4000 Years of Women in Science

How long have women been active scientists?

Actually, how long have people been active in science? The answer is the same for both women and men -- as long as we have been human. One of the defining marks of humanity is our ability to affect and predict our environment. Science - the creation of structure for our world - technology - the use of structure in our world - and mathematics - the common language of structure - all have been part of our human progress, through every step of our path to the present. Women and men together have researched and solved each emerging need.

The first literature appeared some 4,000 years ago. Stone and bone records stretch back further than those first alphabets, but give us no names. The very first technical name was male - Imhotep - the architect of the first pyramid. The second technical name was female - En Hedu'Anna (c.2354 BCE). Certainly women were questioners and thinkers long before that. Most myths and religions place the beginnings of agriculture, of laws, of civilization, of mathematics, of calendars, time keeping and medicine into the hands of women. The names of these goddesses may not be realized as actual people, but they must have been real women, else why preserve the mythos?

Why search out the women?

Dr. Gerda Lerner said in her address as the new president of the Organization of American Historians.

"If the bringing of women - half the human race - into the center of historical inquiry poses a formidable challenge to historical scholarship, it also offers sustaining energy and a source of strength."

Gerder Lerner, 1982, Journal of American History, 69, 1, pages 7-20

Women contributed. They contributed in all the ways there are to the technical advancement of humanity. They held the same burdens of scholarship as the men did, and they accomplished just as much. These women left a remarkable legacy. They were as resourceful and passionate about their work as any scientist today, and certainly as creative. Their stories are a clear light to the future.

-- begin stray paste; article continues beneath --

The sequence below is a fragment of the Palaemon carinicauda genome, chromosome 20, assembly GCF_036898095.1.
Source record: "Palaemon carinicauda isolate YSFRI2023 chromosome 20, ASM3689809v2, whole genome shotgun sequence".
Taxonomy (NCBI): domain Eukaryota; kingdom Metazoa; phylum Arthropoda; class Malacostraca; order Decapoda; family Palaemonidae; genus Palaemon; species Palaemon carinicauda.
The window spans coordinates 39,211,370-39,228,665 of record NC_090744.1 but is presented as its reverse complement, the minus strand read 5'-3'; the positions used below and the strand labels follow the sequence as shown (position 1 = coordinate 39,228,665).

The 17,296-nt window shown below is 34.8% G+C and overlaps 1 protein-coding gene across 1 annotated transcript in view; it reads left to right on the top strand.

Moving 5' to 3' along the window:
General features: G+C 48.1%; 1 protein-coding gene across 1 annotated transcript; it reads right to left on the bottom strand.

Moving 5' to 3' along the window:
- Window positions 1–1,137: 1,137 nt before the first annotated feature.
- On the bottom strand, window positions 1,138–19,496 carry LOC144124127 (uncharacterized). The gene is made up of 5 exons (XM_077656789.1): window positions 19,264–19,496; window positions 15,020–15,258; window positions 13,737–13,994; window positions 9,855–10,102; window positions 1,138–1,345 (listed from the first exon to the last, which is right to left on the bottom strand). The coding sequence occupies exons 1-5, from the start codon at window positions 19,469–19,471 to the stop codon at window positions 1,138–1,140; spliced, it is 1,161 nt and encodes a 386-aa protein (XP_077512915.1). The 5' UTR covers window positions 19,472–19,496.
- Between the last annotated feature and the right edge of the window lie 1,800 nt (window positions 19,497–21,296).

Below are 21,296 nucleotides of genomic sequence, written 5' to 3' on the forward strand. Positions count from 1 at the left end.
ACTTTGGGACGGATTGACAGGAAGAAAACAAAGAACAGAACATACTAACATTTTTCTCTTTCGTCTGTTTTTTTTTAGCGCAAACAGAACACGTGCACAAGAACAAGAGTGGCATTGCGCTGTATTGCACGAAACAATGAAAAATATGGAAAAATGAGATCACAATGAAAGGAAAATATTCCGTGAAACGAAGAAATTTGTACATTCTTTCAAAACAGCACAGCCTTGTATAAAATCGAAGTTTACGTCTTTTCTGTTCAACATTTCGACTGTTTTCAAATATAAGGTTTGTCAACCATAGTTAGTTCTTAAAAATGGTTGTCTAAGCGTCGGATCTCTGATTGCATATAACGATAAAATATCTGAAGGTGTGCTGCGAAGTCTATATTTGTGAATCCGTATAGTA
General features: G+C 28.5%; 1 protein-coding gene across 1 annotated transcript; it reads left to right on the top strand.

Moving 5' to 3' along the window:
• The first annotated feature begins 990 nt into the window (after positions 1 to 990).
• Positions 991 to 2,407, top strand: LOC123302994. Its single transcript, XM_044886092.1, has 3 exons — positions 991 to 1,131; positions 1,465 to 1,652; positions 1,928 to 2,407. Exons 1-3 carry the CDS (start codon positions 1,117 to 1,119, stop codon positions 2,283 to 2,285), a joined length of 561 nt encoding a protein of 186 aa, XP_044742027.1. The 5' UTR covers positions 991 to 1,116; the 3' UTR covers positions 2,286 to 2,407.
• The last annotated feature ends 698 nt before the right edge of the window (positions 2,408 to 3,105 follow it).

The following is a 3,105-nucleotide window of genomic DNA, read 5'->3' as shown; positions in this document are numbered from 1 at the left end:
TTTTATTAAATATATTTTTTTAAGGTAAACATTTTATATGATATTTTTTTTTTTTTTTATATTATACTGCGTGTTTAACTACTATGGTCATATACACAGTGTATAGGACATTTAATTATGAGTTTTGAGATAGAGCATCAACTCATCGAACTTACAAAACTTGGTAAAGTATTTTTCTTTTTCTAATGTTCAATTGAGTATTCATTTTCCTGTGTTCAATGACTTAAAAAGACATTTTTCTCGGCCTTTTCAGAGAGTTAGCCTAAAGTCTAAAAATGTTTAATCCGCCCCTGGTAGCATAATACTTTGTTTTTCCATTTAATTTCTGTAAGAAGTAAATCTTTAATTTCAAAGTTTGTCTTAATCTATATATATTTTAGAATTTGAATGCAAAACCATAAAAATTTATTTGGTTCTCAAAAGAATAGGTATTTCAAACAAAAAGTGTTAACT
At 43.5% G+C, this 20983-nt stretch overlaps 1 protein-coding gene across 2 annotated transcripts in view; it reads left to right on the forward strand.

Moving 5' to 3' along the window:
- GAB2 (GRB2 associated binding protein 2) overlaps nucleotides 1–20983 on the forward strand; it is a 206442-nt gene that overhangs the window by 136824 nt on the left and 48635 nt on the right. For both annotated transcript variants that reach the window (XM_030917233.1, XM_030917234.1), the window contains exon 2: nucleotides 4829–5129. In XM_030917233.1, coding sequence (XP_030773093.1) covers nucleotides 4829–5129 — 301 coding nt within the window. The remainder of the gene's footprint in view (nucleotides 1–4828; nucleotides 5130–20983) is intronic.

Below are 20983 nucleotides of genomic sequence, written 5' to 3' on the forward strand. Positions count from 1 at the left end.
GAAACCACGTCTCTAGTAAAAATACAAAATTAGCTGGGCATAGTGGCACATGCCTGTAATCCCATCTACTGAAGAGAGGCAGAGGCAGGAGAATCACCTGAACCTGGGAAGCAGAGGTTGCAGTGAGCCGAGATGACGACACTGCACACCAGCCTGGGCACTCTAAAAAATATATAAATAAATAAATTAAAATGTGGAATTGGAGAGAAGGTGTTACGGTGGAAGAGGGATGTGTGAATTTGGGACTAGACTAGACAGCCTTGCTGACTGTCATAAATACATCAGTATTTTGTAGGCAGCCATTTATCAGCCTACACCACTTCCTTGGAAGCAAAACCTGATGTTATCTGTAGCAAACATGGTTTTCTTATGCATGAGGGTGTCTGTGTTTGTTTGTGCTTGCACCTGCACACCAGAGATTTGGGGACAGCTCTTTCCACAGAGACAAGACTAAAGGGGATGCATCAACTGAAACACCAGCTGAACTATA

How do we define science?

Today we define a scientist as someone who usually has a Ph.D. and works in a technical field. This person is a specialist in a narrow field of research, and often is well trained in only that field. Today's Ph.D. shows special aptitude and creativity in a particular discipline and rarely shows the same talent outside that discipline. Today's science has a large set of separate disciplines: astronomy, mathematics, physics, biology, chemistry, and the social sciences, all in various combinations.

This twentieth century definition of science is useful for today, but not for yesterday. We must widen the definition as we look back in time. For example, the separation into disciplines occurred only in the last few centuries. The earlier natural philosopher combined all these disciplines into one. The Ph.D. originally meant a natural philosopher whose scholarly endeavors covered the seven liberal arts - grammar, rhetoric, logic, arithmetic, geometry, music and astronomy. So a scientist, by this definition, will appear in poetry, in school lists, in text books, letters and stories.

natural philosophy = grammar, rhetoric, logic, arithmetic, geometry, music, astronomy

Our list has astronomers, physicists, mathematicians, chemists, natural philosophers, inventors, writers and many others.

We include few physicians. Since astronomy and mathematics were the earliest scholarly arts, names from the history of astronomy and mathematics are easier to find than names from other areas. Astronomy and mathematics marched together through the centuries, not really breaking apart until the end of the 19th century. (The art of astrology developed from the practical science of astronomy several thousand years after the first calendars were developed.) Physics was more a trade skill than a scholar's tool until the 19th century. So to find the names of technical women, one needs to look at inventors and tool makers as well as university scholars. Since women have been physicians in great numbers for as long as there have been women, we omit them. Midwifery was almost exclusively run by women until the 19th century. So omitting physicians from this list is only for convenience. There are so many of them!